In basketball, I think BC has a much more challenging path to success than football, and the Eagles are going to need to find something that makes them stand out if they're going to swim with the ACC sharks. The women's basketball team has taken to finding far flung recruits from Italy, Greece and Nigeria. The men's team should also step up its international recruiting and establish pipelines to hoops-rich but under-recruited areas like Canada or Latin America.
Another thing BC could do in basketball is maybe go the route some teams have gone in college hockey and see if they can find some players who are a little bit older and more polished for whatever reason, be it due to additional prep/junior college years, being on a different timeline due to being an international recruit, and transferring in 5th years or players who need to sit out a year due to transfer rules.
6. Go on a charm offensive with the fanbase
To some extent, this is already happening, but it doesn't matter for much because the teams have been so bad. But BC has done a much better job over the last few years of making their fans feel more valued, both in terms of how they're treated as customers, and in terms of the pricing and accessibility of the product.
But BC has a lot of work to do if they're going to undo years of damaged caused by DBS, skyrocketing ticket prices, crazy tailgating prices and policies, and poor/nonexistent marketing.
I know BC is limited by what Newton and Boston allow them to do, but BC is going to have to figure out some sort of major gift to offer to the fans as a token of appreciation for their support during this challenging time for the program. Maybe it's selling beer at the stadium. Maybe it's a one-year waiving or halving of tailgating fees for alumni or fans who have had spots for 5+ years. Maybe it's randomly selecting season ticket holders for travel on the house to an away game. Something to build loyalty and extend and olive branch to thank people who are sticking it out.
Fair or unfair, it feels to most run of the mill fans that the cool stuff BC makes available to fans is pretty much only accessible to the highest level donors. You can get away with that when demand exceeds supply, but when BC is facing the attendance and interest situation they are, they need to be sure not to alienate any of their fans. (Here's a hint: calling a football/hockey season ticket holder and saying "as a valued supporter of BC athletics, we'd like to offer you a VERY SPECIAL OPPORTUNITY!!! to purchase BC vs. Syracuse basketball tickets for just $80!!!" is alienating.)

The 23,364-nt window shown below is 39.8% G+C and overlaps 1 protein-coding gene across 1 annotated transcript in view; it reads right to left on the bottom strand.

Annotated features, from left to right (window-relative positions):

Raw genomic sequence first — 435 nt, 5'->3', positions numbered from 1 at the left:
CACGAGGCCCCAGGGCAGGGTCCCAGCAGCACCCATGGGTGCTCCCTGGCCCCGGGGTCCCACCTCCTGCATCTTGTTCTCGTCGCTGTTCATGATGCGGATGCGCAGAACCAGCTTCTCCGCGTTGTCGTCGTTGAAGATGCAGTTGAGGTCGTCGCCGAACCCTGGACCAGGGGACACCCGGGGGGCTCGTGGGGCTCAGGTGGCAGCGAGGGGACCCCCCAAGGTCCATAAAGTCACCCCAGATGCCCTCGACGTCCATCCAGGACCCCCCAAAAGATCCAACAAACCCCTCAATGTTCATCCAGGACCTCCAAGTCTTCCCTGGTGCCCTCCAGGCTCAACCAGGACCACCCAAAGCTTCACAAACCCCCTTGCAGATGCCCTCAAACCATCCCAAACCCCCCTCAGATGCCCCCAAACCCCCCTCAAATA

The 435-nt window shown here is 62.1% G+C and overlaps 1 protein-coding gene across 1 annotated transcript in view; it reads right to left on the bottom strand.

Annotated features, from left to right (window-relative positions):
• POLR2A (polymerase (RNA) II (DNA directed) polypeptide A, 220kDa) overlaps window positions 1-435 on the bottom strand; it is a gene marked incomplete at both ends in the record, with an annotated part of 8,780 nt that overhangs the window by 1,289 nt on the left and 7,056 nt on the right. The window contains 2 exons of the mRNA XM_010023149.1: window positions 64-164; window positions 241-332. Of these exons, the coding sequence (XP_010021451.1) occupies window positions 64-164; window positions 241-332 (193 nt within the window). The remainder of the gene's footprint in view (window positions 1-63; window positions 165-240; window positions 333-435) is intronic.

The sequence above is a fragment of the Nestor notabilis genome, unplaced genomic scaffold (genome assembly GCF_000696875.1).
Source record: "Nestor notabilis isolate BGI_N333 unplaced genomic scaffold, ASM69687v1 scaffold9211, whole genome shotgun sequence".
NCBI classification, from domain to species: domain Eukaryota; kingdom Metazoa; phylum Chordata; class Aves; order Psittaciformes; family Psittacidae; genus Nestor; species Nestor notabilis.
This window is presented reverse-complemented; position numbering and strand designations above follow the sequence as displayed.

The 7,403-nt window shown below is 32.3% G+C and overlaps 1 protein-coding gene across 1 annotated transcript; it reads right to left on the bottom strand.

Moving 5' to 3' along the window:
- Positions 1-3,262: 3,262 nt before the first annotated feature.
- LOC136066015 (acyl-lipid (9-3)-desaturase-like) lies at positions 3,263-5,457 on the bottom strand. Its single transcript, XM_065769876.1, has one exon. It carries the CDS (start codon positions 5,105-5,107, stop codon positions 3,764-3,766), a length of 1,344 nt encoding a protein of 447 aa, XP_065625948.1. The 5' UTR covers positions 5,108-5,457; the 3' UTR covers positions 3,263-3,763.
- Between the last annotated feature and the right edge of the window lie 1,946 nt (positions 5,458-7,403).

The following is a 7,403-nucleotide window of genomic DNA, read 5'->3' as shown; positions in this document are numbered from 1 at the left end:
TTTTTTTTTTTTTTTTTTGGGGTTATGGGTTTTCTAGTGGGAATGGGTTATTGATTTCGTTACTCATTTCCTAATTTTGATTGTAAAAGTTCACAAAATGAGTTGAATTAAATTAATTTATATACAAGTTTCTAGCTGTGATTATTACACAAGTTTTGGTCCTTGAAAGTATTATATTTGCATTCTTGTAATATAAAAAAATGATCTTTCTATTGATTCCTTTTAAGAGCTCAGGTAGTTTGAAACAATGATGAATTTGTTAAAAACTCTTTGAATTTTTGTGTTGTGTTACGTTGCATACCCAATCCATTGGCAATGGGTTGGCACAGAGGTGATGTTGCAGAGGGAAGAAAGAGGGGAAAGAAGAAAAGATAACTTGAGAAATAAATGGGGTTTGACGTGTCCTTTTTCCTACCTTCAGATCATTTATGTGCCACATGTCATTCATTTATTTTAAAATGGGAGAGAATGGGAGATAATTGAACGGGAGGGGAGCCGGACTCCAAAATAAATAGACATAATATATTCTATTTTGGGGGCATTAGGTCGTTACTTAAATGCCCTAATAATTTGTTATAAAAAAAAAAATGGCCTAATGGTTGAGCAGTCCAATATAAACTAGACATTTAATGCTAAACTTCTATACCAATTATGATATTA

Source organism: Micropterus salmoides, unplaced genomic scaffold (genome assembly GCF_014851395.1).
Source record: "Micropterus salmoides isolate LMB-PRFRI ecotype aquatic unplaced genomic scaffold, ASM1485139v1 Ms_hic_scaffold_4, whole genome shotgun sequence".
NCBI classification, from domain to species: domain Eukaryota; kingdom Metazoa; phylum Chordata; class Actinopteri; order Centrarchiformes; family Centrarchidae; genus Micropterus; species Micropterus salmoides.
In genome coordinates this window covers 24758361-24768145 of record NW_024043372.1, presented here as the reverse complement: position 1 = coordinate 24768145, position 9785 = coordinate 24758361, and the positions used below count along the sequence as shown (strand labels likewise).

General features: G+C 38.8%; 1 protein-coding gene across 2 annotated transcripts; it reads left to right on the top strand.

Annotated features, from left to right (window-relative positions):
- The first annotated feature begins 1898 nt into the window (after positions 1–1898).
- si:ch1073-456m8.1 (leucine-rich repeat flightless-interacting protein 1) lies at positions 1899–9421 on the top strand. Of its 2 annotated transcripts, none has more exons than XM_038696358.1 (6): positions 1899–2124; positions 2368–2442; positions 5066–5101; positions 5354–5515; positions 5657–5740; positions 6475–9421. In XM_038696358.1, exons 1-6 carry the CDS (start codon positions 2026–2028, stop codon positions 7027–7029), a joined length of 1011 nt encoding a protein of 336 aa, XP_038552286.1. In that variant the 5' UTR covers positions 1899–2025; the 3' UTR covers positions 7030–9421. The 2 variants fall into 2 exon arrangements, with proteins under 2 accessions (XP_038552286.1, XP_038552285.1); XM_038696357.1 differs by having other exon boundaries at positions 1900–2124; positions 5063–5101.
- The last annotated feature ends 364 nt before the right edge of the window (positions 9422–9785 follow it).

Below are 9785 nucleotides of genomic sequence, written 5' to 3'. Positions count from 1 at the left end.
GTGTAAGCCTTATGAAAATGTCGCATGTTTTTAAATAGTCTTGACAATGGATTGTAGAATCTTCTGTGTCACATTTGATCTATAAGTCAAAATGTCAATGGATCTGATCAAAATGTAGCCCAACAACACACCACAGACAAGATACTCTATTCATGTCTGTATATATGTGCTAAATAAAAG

Basketball tickets need to be made widely available to kids - young kids, as well as high schoolers, and even college students at other schools that maybe don't have a basketball team. Take the hit and give the tickets away for free at least for one or two seasons - again, as a goodwill gesture, and as an apology for this past season of complete failure. Maybe you'll sell more concessions. Maybe you'll make some lifelong fans. And hey, maybe you'll even improve attendance and get some energy in the building (though realistically that will take winning).
BC needs to be out and about in the community, making its presence known through giveaways, promotions and guerilla marketing that can attract new fans. They also need to price the product appropriately given the current quality of the teams they're putting on the field/court. Simple, right?
7. Don't panic, and don't betray institutional values
I'm sure the reason why most of you read this website is because you love BC, and loved your BC experience. BC is a special place, and although it has its limitations when it comes to athletics recruiting, it also has a lot to sell. When BC has found coaches that are the right fit for the institution, they've had no problem selling solid players on the prospect of getting a great education, living in an awesome city, playing sports at a high level, and leaving school with a chance to either go pro in sports or have strong career opportunities outside of athletics.
BC can't betray or second guess the institutional values that make BC what it is. It's easy to say you're magically going to make things better by lowering academic requirements or making wholesale changes to the way BC operates, funneling more money and focus in to making a splash in football than attracting world class students and faculty.
But not only would that fundamentally change something good about BC, it also likely wouldn't work. BC sports at its best sells BC for what it is - it doesn't try to mimic other schools.
BC isn't necessarily "better" than NC State or Clemson or Florida State, or BU or Northeastern, or Harvard or UMass. But it is unique, and has its own character that makes it very appealing to so many people, including all of us.
In short: don't panic. Don't go crazy and start sending people to the guillotine left and right, or blowing everything up. It's tempting to do so right now, but the good things about BC are what's going to bring back success in football and basketball - not trying too hard to be a bad cover version of another school.
In no business is panic and overreaction a smart move. That goes for college athletics as well. Ride out the storm, make needed course adjustments, and guide the ship back to calmer waters. In the meantime, let's get excited and hope for a pair of national hockey championships in the next few weeks. Go Eagles.